A board farm cloud allows salespeople to demo remotely by logging into an existing board farm, eliminating the need for them to carry any hardware, and in turn, reducing the quantity of hardware pieces needed for sales teams.

And having the ability for salespeople to remotely load customer demos/applications onto hardware enables customers to evaluate products on a relevant and more personal level. Hence that brings the requirements of not only remote access to a board farm, but also an intuitive and well-designed UI that allows full control of the embedded system via web.

Delivering Focused Customer Engineering Support

The fourth use case is customer Support engineering. If all legacy products and current products are accessible in a centralized manner via a board farm cloud, customer problem reports (tickets) can be reproduced with less time spent on finding the right hardware and software combination and booting older products.

This would make the job of support personnel more focused, in terms of understanding and writing the ticket and issue reproduction. This brings board allocation and job queuing functionality requirements to a board farm cloud.

Managing Product Inventory

The fifth use case is Product engineering. At times, developing or interfacing a new subsystem into an existing customer setup is required as a proof of concept or for test purposes.

If a board farm cloud has a set of GPIOs, Bus extensions like I2C, and usertoggled USB/Ethernet connections through hot plugs, and if all are under software control, then that allows for easier build out of new capability in smaller/standalone pieces before building it all in one system.

In addition to the use cases above, there are other use cases for manufacturing, marketing, and engineering.

Timesys Remote Access Embedded Board Farm

The Timesys Remote Access EBF started out doing a simple setup for the embedded hardware. However, as more features were integrated to support different use cases, the Timesys Remote Access EBF evolved into a unique solution that bridges the geographical gap and presents the shared hardware as if it is locally sitting next to the user with full control.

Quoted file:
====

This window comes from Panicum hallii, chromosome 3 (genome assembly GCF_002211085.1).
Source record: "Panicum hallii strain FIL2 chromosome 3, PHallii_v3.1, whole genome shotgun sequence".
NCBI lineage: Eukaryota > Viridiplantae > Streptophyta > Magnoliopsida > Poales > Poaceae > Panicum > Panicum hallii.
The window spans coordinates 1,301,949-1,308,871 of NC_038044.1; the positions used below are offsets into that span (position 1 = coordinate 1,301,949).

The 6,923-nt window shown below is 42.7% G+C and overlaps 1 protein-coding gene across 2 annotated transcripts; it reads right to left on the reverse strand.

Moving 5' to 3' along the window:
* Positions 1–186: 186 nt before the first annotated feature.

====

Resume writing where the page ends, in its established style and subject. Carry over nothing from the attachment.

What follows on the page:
It has all the features described above, making it a useful product that brings value to multiple departments with one investment in capital equipment.

The Timesys Remote Access EBF is a centrally located Master with the necessary software that forms the core of BFC (plus the TAS, if added) connected to various Zombies that are placed at various locations around the corporation, as long as the Zombie has network connectivity to the Master.

The Timesys Remote Access EBF is architected with Rest APIs so any Test Automation framework can be plugged in easily (Figure 1).

Timesys Remote Access Embedded Board Farm

Figure 1: Rest APIs for Test Automation

Some of the key features of Timesys Remote Access EBF are: Centralized Management, Dashboards, accessible from anywhere via a web browser, Rest API for Test Automation, Remote Power Cycle, Console Access, easily customizable (support for different Power modules), various boot options (SD card, network, USB), Expansion capability (I2C, USB buses, GPIO pins), SD mux, Ethernet and USB Hot plugs, Built-in App/Test server, etc.

Some of the benefits of the Timesys Remote Access EBF are: private behind your firewall and totally under your control, common infrastructure for test automation, boards at remote locations available to everyone, Sales/Field demo, Remote board debugging, Remote viewing (Live streaming), and inventory and health of boards.

To learn more about the Timesys Remote Access BFC, contact us.

Dr. Rakesh Thapar is CTO of Application Services and Test Automation at Timesys. His industry experience spans over 35 years of working in software and hardware product development intertwined with teaching and academia. Rakesh holds a PhD in computer engineering from Boston University, an MS degree in electrical engineering from Colorado State University and a BS degree in electrical engineering from the University of Roorkee.

About Timesys

Timesys has extensive experience with embedded system development and lifecycle management. Timesys has been instrumental in working with global leader semiconductor manufacturers with smart, quick and quality solutions for highly complex systems with accelerated product innovation and multiple product variants.

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Timesys Remote Access
Embedded Board Farm